After reading Amanda Hocking's most recent blog post, I got to thinking about bullying again. Even with all her success, she still gets people criticizing her and picking apart everything she does. Sometimes she gets terrible reviews of her books, with words that can sting an author and seem rather personal.
With success comes criticism. The more success (and widely-known) a person becomes, the more critics they will gain. Some people will say and do things that seem incredibly personal or harsh, but that doesn't mean they are personal. In fact, more often than not, it is not personal at all.
Bullies are petty and misguided. There are very few cases in which a bully picks on someone for the pure sake of being mean or making the other person feel down; most of the time, the reason a bully picks on someone is internal. They may not have confidence in themselves, they may be jealous, or they may just be afraid, and they express their internal insecurities by bringing down someone else.
A lot of times when a person is successful, others start to tell them they're doing it wrong or that they shouldn't be doing what they're doing. People will try to bring your dreams down, mostly because they're too scared or lack confidence to pursue their own. They will get angry at themselves because they're not living their dreams, and misery loves company- if they can't have it, they don't want you to have it either, so they do what they can to discourage and bring you down. Don't ever give up, though- go for your dreams. Let the harsh criticisms go out the window, and don't do what you want to do just to spite them, do it to make yourself happy!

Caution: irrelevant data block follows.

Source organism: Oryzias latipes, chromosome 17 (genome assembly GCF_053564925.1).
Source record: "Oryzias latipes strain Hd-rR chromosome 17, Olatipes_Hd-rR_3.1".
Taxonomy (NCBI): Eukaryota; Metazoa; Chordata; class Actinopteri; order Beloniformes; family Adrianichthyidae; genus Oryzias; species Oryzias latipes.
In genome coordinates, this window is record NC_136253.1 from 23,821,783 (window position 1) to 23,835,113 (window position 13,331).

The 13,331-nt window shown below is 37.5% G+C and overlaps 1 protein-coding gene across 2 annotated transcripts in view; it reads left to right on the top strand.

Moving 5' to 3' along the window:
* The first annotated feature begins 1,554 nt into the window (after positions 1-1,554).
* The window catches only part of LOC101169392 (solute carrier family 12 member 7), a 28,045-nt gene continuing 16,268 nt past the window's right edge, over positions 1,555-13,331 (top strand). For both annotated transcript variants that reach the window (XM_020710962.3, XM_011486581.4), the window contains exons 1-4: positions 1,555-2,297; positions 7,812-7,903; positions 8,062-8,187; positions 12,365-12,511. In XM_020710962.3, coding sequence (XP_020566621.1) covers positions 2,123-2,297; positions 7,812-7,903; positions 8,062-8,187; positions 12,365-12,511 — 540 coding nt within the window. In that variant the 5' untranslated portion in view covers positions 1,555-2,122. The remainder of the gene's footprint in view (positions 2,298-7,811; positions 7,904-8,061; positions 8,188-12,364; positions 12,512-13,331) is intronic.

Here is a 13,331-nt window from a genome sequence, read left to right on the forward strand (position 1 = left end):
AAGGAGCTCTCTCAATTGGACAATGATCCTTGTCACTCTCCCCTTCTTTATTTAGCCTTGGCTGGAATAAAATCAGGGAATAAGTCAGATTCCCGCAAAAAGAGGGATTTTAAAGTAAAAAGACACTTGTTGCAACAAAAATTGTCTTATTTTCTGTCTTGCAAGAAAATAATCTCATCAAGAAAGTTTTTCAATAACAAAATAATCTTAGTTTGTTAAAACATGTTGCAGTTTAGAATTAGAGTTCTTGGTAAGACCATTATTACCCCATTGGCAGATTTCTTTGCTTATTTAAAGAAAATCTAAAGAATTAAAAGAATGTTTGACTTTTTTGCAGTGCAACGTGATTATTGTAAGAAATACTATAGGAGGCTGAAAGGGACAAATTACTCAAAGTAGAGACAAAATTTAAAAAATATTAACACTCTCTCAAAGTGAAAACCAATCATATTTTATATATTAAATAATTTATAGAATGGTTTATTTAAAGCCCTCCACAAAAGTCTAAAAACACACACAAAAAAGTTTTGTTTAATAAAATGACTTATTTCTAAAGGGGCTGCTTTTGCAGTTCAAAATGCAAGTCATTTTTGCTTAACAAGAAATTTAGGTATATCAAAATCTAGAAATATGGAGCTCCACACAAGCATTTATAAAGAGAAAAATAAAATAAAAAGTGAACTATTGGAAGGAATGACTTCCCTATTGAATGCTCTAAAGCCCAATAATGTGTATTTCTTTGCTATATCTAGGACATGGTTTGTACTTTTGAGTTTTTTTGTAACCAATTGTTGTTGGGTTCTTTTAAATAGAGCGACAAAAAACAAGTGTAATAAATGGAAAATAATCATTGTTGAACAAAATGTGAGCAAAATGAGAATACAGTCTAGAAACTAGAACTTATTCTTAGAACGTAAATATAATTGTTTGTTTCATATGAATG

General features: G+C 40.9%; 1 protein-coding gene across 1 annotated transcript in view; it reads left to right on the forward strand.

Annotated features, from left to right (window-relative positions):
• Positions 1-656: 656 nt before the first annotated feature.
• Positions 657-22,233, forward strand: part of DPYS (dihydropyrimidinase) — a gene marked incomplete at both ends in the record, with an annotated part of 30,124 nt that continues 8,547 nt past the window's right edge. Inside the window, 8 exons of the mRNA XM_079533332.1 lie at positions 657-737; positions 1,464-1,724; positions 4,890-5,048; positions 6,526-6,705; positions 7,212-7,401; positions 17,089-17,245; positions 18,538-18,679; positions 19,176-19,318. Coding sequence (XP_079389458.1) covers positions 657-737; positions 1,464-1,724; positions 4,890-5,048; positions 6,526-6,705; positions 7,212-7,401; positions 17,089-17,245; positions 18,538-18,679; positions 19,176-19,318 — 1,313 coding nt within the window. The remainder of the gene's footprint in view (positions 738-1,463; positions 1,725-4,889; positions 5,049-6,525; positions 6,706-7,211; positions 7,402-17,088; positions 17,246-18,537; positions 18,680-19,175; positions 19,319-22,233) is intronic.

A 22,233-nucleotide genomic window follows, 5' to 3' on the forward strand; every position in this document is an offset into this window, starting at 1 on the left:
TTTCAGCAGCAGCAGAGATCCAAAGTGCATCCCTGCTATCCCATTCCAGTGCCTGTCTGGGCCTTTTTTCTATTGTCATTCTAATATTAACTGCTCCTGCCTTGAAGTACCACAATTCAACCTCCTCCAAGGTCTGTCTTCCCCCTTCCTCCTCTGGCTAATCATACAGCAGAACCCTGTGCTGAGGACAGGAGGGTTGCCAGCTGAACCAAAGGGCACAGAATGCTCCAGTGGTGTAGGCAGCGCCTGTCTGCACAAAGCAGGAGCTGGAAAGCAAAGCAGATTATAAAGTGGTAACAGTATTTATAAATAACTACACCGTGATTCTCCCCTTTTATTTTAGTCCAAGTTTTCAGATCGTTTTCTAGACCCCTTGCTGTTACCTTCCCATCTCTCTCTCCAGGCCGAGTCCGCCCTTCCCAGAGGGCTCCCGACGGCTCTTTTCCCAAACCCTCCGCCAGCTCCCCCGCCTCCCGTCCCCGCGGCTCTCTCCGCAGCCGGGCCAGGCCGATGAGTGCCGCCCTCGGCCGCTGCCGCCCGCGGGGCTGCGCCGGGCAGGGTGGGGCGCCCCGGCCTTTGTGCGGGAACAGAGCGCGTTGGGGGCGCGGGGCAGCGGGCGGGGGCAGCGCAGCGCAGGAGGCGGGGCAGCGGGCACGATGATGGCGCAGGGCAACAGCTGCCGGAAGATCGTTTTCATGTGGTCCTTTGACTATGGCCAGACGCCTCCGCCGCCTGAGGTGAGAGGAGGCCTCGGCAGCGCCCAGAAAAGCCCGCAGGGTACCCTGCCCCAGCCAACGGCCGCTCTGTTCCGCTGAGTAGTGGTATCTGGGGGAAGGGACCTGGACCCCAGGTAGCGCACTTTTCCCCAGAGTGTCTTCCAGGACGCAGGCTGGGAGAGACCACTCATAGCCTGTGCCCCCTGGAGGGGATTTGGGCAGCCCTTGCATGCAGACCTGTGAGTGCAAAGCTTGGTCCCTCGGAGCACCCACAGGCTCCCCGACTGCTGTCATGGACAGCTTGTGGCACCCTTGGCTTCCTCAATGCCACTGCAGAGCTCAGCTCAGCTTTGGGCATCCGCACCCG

By no means am I saying we should sympathize with bullies. Bullying is wrong, for any reason. If you or anyone you know is being bullied, get help: there's tons of bullying hotlines out there. If you are bullying someone, STOP!! Bullying may sometimes seem like harmless fun, but it can lead to serious damages and even suicide- would you want to be responsible for someone's death? NO!
I was bullied. Twice in life, actually. The first was in elementary school- I was bullied when I returned to school after months of cancer treatment. Kids would pick on me, call me mean names, and say terrible things to me because I had no hair. It changed me- I became very shy and insecure. It took me a long time to reverse the affects, and sometimes I'm not so sure I'm completely over it.
I was also bullied as an adult, by another adult. He would send me messages and tell me hurtful and harsh things because he didn't agree with my chosen professions. The words he said to me over the course of two years cut me deep, and I've learned that it's best to just keep my distance from him now. I think it's because he never had the opportunity to have his own dreams, he just always did what was expected of him, and here I am doing what I love and being successful at it. Still, it pains me whenever I think of some of those things he's said to me.
When I write my memoir, I'm going to include the detailed version of my experience being bullied. It's shaped me a lot, and I can't wait to share that part with others.
If you're being bullied, keep going. Send me an email, I'd love to talk to you. And it's been said before, but I'll say it again- it gets better, I promise.